ED PISKOR Picks His Favorite X-MEN Stories

The grand designer of Grand Design reaches into the past.

UPDATED 7/24/18: The second, two-part installment of Ed Piskor’s X-Men: Grand Design kicks off this week. Dubbed Second Genesis, the series moves full-on into the All-New, All-Different era of the ’70s. Perfect time to re-present this piece. — Dan

Ed Piskor’s much anticipated Grand Design, which aims to tell the X-Men’s story from World War II into the ’90s in one coherent plot, debuts 12/20. We frequently ask creators to name their 13 Favorite This or 13 Favorite That and Piskor was game during a recent interview with G.D. Kennedy. (Click here for their discussion on Chris Claremont and Piskor’s X-influences.) But as it got going, it turned into more of a freewheeling conversation, with a lot of insightful riffing.

They never got all the way to 13, but that’s cool. There’s a ton of good stuff in here.

Dig it:

G.D. Kennedy: What are your 13 favorite X-Men stories — other than Days of Future Past and other low-hanging fruit?

Ed: Right. OK, in no particular order:

— The issue that introduces Juggernaut (Uncanny X-Men #12) is one that people should look at because it’s a story that’s broken down by (Jack) Kirby and the finished pencil art was by Alex Toth. It’s two masters of cartooning working on one thing. It’s worth a look.

— There’s an issue that (Chris) Claremont and (John) Byrne did right after Death of Phoenix and before Days of Future Past, called Elegy (Uncanny X-Men No. 138), where they examine the entire X-Men saga up to that point. Every page covers five, six issues. You see every villain up through the death of Phoenix. That’s a major inspiration for this work, man. The funeral of Jean Grey is how it starts and then Cyclops’ first person reflecting on the entire saga.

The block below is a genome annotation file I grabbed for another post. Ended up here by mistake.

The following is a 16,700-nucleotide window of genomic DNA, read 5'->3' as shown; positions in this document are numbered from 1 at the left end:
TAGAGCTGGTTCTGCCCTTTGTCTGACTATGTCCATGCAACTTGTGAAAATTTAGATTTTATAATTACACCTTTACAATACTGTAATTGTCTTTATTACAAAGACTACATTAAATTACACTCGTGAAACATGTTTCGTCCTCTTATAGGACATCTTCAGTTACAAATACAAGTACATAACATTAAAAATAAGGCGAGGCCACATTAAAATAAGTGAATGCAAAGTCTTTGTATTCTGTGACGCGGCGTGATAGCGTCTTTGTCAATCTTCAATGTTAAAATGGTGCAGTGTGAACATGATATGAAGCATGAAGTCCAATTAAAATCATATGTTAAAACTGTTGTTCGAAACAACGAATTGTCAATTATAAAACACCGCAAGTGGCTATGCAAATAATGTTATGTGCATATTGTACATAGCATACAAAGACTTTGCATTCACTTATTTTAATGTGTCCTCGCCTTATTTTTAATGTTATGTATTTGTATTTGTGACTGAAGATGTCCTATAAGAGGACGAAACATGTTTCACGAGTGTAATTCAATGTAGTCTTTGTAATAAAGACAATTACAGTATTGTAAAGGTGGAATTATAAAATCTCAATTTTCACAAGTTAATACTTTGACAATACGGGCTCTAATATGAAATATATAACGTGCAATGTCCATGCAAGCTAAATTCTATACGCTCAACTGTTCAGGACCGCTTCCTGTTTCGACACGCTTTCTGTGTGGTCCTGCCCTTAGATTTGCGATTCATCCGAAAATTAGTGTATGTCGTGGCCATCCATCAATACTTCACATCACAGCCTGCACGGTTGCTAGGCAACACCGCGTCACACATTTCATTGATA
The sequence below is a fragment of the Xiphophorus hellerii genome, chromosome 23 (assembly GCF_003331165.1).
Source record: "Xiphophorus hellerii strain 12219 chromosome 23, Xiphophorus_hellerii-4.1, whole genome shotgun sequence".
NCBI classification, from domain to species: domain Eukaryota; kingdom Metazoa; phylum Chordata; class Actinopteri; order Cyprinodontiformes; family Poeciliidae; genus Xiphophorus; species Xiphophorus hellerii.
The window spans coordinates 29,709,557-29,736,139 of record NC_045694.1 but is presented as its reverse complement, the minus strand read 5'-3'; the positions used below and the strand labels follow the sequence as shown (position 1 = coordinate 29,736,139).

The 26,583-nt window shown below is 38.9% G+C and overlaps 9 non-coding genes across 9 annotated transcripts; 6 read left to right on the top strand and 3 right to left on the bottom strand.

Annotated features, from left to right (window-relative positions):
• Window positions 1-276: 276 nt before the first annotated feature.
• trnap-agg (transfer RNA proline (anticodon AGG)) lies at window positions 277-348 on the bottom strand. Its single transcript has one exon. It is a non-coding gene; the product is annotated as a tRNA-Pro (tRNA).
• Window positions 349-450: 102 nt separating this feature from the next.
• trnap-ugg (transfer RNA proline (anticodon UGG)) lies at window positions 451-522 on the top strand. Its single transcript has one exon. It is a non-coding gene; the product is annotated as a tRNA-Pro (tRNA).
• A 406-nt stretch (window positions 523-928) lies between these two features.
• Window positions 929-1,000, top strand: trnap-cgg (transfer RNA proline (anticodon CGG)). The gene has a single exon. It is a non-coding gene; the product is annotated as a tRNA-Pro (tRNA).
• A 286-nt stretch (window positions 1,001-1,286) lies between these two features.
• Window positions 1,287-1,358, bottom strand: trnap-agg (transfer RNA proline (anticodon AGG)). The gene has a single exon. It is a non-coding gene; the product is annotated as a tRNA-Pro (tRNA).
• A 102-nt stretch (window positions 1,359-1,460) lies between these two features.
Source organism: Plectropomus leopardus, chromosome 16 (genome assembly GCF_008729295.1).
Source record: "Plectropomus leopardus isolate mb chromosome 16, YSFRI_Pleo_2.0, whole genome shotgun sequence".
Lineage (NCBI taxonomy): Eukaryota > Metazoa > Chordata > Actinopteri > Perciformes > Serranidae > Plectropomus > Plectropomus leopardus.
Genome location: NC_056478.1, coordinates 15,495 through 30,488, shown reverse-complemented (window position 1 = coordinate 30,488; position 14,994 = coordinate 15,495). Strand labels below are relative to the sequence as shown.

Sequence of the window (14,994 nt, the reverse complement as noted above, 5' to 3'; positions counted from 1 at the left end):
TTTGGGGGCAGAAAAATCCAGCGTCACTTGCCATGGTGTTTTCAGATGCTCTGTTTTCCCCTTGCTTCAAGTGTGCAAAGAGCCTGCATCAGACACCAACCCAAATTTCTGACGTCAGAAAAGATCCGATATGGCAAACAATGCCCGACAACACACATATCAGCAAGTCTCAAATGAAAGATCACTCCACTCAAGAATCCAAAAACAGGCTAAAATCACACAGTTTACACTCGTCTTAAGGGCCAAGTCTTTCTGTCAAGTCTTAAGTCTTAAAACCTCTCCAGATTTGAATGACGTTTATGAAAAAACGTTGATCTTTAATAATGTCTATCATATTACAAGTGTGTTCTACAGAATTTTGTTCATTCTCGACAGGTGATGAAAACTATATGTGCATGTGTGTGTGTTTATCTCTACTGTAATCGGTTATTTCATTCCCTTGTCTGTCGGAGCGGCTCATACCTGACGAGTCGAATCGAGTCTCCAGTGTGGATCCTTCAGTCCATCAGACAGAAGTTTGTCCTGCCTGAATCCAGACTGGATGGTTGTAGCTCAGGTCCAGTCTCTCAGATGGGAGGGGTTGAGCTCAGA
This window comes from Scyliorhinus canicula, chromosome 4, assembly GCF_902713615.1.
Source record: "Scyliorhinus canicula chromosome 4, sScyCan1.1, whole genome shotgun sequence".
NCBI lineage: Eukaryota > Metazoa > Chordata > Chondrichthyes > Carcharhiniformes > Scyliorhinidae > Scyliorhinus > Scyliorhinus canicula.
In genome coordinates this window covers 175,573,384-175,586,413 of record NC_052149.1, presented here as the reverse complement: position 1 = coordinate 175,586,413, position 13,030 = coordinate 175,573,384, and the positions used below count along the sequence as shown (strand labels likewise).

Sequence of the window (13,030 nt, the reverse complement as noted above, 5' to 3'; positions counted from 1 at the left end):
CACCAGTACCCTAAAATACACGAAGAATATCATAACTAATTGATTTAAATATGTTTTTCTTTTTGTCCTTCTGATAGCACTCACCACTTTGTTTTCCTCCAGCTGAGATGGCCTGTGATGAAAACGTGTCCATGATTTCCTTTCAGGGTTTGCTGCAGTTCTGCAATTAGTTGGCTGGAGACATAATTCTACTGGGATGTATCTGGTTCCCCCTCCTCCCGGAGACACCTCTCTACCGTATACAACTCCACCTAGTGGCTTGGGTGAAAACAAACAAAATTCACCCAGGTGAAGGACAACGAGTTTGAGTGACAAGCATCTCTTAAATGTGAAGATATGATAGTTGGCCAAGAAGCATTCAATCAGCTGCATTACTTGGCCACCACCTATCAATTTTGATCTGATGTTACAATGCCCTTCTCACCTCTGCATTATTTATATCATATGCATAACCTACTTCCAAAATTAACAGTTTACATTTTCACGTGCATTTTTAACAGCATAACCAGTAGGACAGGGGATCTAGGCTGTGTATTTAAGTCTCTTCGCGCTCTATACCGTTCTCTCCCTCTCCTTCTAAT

— I grew up with the X-Tinction Agenda. I love it. I don’t like to have guilty pleasures but I couldn’t defend it if you were to come at me academically about it. That was good because also you get a little Rob Liefeld and a little Jim Lee. It was clear that Marvel put their best people on those books. You know, the most sexy, the most exciting.

— There was an X-Men Annual (# 9), the one with Storm on the cover with Thor’s hammer or whatever.

— It’s weird, man, because I kind of count X-Men # 94 to #137 as a piece. When you read it all together, it works, man.

— I’m an Art Adams fan so I liked the New Mutants Spring Special or Summer Special (New Mutants Special Edition #1). On a panel, some guy comes up and was like, “I wonder who’s your favorite X-Man?” and everybody’s going through their thing and I was, like, “Longshot because I’m an Art Adams fan.”

G.D.: My guilty pleasure was Longshot. I bought that trade probably 1990 or ’91 with dimes my grandmother gave me. Just like a big bag of dimes and I counted that out on the counter, and cashier was, like, “Are you fucking kidding me?” (Both laugh.)

Ed: It’s a kid, man, you know what I mean? Like, I remember doing that with pennies… not just pennies, but, you know, saving a bunch of junk money for a GI Joe Special Missions trade. Cost 6 dollars! I found it in couch cushions!

G.D.: That was one of the first times I recall feeling like comics didn’t have to be serialized monthly.

Ed: Yeah. With my comic, I have the chance to just strip out the Jim Shooter mandate that every comic is somebody’s first so you have to — you know, when you binge Frank Miller’s Daredevil or something, you’ve gotta understand that there’s a couple pages where they’re gonna talk about his origins every issue.

G.D.: I got the Omnibus just recently and with every issue, you just flip through the first three pages…